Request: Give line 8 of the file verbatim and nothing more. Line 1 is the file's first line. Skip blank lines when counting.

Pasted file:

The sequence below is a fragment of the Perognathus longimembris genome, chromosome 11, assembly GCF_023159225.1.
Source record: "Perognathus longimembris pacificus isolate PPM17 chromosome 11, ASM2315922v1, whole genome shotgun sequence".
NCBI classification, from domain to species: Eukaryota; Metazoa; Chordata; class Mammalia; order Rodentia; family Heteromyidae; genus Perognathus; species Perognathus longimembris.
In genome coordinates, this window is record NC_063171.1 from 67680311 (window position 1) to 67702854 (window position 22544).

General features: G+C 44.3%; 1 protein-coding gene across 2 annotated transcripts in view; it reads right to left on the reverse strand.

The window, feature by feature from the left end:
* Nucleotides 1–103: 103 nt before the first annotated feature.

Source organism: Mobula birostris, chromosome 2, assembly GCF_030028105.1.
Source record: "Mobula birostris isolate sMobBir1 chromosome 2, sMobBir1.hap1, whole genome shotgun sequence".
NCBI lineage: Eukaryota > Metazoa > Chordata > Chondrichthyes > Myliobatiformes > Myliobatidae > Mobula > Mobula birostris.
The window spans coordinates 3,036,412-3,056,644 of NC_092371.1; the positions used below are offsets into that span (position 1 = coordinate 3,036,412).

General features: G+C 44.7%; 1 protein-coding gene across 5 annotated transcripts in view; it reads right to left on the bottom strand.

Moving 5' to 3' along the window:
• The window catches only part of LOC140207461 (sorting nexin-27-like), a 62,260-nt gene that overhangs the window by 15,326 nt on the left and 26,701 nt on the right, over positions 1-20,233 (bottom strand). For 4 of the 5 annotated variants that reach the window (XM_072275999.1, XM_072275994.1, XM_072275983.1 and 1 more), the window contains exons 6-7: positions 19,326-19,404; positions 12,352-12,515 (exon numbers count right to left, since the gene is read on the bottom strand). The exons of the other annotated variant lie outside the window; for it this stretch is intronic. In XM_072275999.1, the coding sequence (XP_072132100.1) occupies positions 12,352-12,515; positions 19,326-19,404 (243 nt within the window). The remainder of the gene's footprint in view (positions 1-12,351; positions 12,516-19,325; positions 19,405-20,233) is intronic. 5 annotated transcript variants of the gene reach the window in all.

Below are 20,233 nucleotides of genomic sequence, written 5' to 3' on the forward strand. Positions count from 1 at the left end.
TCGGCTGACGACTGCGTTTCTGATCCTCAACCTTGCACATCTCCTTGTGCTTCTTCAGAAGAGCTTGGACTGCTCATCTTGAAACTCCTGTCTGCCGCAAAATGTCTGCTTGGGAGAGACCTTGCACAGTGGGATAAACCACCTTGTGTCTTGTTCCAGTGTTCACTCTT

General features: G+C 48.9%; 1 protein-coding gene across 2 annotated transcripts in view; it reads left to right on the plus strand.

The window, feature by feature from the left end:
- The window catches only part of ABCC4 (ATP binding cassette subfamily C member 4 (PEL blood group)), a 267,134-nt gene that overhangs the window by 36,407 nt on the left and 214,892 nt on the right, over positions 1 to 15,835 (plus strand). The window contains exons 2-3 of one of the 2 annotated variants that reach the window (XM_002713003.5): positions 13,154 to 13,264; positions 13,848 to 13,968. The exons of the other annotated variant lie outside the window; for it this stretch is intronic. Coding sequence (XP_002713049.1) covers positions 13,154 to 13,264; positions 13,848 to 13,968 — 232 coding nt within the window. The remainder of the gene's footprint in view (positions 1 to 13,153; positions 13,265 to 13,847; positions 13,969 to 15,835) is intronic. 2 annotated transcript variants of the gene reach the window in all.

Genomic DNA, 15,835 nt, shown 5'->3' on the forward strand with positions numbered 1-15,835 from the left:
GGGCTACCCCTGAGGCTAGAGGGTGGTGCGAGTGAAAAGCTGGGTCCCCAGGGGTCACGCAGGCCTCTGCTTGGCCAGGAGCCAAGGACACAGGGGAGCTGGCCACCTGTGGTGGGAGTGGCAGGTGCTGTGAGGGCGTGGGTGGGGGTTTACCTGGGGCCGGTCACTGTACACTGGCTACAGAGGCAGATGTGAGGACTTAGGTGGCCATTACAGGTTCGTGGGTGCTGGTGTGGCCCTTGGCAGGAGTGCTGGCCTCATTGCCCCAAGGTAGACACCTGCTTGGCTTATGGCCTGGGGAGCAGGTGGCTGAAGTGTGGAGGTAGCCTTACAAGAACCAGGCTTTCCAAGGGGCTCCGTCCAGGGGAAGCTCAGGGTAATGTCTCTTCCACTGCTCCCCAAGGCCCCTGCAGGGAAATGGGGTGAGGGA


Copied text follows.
Source organism: Mobula birostris, chromosome 2, assembly GCF_030028105.1.